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Post-Draft Interview with Jim Callis

In which positive things are said by a really smart observer. So be happy!

Jim Callis is on a very short list of people whose work has helped make prospect watching a cottage industry around the internet. He began working with Baseball America in 1988, following a college internship with the magazine, and over the course of 23 years with the organization Jim rose to become BA's Executive Editor and played a significant role in developing signature publications like the Prospect Handbook. He's also worked as a Draft and Prospect Expert on ESPN and on MLB Network. He now works for MLB as a prospect expert on the MLBPipeline website.

It's de rigueur when talking about Jim and drafts that you have to mention his legendary 2005 mock but it's equally important to mention how generous he is with his time and knowledge. Which leads us to this interview! Thanks so much to Jim for taking the time with us to talk a little bit about the Giants 2015 draft.

MCC: Phil Bickford was something of a polarizing pick at #1, another in the honored and wonderful tradition of the Giants' "spit-take" picks. What are your thoughts on Bickford's strengths and weaknesses?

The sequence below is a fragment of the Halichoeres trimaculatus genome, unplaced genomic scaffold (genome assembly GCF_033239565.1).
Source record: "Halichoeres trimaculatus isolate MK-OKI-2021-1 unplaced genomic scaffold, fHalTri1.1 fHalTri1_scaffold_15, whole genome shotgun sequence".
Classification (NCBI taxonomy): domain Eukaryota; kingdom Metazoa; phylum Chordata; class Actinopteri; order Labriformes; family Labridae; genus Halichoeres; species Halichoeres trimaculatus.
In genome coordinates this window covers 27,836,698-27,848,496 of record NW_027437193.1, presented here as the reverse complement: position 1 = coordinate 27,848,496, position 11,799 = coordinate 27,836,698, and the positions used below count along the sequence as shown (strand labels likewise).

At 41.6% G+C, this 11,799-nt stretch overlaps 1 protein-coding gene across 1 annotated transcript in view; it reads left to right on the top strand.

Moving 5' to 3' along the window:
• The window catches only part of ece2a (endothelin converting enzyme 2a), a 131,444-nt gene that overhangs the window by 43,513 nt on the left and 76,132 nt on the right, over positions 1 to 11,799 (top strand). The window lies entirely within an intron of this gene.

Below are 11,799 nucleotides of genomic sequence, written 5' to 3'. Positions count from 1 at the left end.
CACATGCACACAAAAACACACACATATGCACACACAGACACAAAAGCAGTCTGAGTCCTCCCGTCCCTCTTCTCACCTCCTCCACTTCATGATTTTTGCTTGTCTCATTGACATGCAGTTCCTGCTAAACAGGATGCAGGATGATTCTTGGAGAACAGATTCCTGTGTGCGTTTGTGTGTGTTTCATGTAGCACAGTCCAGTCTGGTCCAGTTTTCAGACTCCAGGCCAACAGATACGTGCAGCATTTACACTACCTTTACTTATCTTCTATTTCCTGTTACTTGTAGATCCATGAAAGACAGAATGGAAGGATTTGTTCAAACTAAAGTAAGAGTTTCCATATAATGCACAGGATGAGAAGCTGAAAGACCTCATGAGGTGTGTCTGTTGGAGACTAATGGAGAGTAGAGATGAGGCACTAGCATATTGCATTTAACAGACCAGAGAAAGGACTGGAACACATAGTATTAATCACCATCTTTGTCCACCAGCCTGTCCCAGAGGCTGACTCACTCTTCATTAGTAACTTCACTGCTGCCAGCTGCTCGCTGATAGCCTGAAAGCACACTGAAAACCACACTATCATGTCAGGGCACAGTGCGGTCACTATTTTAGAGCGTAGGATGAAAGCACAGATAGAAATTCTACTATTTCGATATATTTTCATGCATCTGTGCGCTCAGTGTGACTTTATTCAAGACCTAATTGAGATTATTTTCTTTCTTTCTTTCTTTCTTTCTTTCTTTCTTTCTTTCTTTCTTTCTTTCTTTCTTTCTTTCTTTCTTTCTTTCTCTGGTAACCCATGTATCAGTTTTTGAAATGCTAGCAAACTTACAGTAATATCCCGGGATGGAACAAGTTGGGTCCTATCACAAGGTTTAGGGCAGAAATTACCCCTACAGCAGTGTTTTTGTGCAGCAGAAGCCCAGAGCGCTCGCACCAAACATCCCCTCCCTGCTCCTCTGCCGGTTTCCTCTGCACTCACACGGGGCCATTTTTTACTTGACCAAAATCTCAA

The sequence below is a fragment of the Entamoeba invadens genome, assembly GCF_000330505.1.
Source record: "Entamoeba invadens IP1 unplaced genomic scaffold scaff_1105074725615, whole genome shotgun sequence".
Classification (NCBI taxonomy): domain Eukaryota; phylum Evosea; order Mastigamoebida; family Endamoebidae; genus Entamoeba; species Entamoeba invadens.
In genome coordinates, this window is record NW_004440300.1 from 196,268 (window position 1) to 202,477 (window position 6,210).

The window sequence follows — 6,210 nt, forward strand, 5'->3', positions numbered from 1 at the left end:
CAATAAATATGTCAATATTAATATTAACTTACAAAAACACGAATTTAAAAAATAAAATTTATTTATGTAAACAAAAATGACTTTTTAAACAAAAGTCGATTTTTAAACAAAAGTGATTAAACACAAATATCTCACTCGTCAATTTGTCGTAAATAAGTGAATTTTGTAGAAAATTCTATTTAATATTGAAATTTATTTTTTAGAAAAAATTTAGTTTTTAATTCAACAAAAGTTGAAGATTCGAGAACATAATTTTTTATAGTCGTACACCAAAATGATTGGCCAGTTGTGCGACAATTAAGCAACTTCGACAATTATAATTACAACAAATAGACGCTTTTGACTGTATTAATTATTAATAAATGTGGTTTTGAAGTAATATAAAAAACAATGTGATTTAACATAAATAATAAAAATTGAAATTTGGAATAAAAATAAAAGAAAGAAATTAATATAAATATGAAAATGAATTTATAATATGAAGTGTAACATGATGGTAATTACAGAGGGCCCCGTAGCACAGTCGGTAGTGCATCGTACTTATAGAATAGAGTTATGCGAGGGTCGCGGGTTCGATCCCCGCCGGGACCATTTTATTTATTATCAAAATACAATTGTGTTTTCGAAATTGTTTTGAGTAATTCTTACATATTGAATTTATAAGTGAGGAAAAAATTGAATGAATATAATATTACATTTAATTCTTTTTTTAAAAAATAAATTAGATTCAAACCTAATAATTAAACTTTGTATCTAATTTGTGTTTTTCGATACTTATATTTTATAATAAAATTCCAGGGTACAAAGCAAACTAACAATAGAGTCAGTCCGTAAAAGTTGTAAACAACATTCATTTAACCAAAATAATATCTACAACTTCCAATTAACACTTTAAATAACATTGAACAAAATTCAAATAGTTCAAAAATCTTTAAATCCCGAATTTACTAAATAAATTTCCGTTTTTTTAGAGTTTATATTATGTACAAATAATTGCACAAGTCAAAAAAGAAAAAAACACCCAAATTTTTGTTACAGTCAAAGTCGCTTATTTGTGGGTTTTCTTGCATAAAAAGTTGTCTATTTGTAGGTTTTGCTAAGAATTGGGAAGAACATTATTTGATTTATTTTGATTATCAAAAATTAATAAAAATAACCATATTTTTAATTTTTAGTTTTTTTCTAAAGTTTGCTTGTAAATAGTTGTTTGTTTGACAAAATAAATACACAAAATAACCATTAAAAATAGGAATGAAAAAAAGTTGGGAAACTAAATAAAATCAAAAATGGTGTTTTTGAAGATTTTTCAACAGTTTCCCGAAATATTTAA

JC: In regard to the "spit-take" comment, one of the things that makes the Giants the Giants is that they don't care what anyone thinks about their drafts. Bickford had one of the better arms available, capable of reaching the upper 90s with his fastball and backing it up with a hard slider. There are scouts who think he's a reliever in the long run, but the Giants are obviously good at developing pitchers and I like their chances of keeping him a starter.

MCC: With their more advanced college picks, the Giants traditional approach has been to spend the first summer in Salem Keizer, and then hop to the Cal League for the first full season. Would you guess all 3 of the Day 1 picks are likely on this trajectory?

JC: Yeah, I could see that. Bickford is younger and less advanced than Chris Shaw or Andrew Suarez, so maybe they could be a little more conservative with him.

MCC: In terms of raw power, where do you think Shaw ranks in this draft class? In terms of bat first guys, how does he compare to, say, D.J. Stewart?

JC: Shaw had as much raw and usable power as just about anyone in this draft, especially on the college side. The difference between him and Stewart is that Stewart can stick on an outfield corner and is a better pure hitter, but Shaw will produce a lot more power.

MCC. Andrew Suarez has had a checkered medical history. How did his stuff look this year? If healthy, what kind of pitcher do you see him becoming?

JC: Suarez has an average fastball and solid secondary pitches. He's a lefty, so you could give him a ceiling of a No. 3 starter, but he's more likely a No. 4 or 5.

MCC. I have to say, I really liked the Giants' second day. It just seemed like they got a lot of value in every round. What's your assessment of this day overall?

JC: That's very fair. The Giants generally don't blow most of their bonus pool on their early picks because they like to be able to take legit guys in each or most of the top 10 rounds. I like Jalen Miller (third round), Mac Marshall (fourth) and Steven Duggar (sixth) a lot in the rounds they got them